The Gulf of Maine, the huge body of water that borders New England stretches, roughly bordered by Cape Code on the south and Nova Scotia on the north, is warming up fast – faster than almost any other part of the world’s oceans.

Why? Geography of the land and geography of the ocean floor, which make the gulf acting “something like a bathtub,” plus the effect on currents of huge amounts of cold water from melting Greenland glaciers.

Other regions also susceptible to long-lasting marine heat waves include the fringes of the Arctic Ocean, especially around the Barents Sea north of Norway, where the Gulf Stream ends. Another region lies off the coast of Japan, where the warm Kuroshio Current, similar to the Gulf Stream, flows northward.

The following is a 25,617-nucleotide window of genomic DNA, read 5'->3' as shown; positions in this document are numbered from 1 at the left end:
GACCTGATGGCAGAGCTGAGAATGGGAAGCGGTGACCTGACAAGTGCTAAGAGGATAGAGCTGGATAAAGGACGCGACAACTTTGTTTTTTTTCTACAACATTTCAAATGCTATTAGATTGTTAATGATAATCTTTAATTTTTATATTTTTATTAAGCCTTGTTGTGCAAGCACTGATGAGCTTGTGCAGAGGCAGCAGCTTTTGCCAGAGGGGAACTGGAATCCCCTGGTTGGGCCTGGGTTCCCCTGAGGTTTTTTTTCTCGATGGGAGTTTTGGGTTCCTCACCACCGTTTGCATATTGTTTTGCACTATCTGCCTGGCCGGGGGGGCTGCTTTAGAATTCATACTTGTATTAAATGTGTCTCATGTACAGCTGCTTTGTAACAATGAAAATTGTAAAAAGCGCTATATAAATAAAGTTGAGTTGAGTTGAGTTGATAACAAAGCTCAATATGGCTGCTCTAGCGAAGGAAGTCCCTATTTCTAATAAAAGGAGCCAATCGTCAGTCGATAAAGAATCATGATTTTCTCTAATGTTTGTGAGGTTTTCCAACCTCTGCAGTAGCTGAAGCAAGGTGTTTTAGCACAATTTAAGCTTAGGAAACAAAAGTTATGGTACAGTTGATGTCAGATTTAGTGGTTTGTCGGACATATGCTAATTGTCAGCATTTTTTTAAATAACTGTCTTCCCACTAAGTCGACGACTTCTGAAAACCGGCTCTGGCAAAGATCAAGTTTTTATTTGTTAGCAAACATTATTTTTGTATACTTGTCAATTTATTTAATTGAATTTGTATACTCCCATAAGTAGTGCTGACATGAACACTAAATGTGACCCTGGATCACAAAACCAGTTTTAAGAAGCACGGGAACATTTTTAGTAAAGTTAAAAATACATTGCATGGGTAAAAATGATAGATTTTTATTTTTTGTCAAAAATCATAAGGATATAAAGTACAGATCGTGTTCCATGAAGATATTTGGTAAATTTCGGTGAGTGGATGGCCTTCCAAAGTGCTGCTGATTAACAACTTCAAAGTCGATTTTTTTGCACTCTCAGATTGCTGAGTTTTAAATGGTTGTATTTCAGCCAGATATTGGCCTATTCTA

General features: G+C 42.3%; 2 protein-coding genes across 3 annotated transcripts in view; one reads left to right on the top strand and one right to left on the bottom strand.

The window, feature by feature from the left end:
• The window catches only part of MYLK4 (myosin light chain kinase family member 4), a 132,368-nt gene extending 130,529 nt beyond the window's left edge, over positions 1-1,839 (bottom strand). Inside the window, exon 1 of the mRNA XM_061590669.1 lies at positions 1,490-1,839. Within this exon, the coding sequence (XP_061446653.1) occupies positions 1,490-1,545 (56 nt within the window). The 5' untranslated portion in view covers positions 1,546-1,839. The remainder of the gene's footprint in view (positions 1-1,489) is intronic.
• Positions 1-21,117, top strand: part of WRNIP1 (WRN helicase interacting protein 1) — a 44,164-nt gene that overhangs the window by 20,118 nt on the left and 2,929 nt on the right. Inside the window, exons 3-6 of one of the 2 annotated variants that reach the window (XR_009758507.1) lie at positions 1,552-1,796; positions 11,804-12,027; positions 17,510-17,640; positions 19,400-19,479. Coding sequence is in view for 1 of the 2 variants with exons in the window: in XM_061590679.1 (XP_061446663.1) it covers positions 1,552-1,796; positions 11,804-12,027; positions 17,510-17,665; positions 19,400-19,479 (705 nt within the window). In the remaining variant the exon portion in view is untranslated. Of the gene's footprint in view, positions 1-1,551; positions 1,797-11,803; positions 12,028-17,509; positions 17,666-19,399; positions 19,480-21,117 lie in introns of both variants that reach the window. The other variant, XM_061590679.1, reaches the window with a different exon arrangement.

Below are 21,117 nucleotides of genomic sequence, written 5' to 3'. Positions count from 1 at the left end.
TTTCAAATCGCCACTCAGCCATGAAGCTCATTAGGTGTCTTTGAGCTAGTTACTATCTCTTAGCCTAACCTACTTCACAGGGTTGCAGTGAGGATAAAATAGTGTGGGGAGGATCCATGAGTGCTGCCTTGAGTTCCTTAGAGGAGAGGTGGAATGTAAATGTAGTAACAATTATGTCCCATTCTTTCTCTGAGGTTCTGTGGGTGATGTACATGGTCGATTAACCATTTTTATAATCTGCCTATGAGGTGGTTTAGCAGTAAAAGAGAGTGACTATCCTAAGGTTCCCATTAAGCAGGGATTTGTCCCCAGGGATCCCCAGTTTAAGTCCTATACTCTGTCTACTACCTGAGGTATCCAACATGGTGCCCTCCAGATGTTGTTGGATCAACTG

Despite this susceptibility, no other large-scale region is warming quite as fast as the Gulf of Maine, Pershing said. The 1% of the ocean warming faster than the Gulf of Maine is just “pixels here and there.”

That’s from this excellent piece in EOS outlining the issue.

The next time you read about declining kelp in the gulf, or the loss of the gulf’s shrimp fishery or the influx of disastrous native species along the ocean floor, you’ll know why



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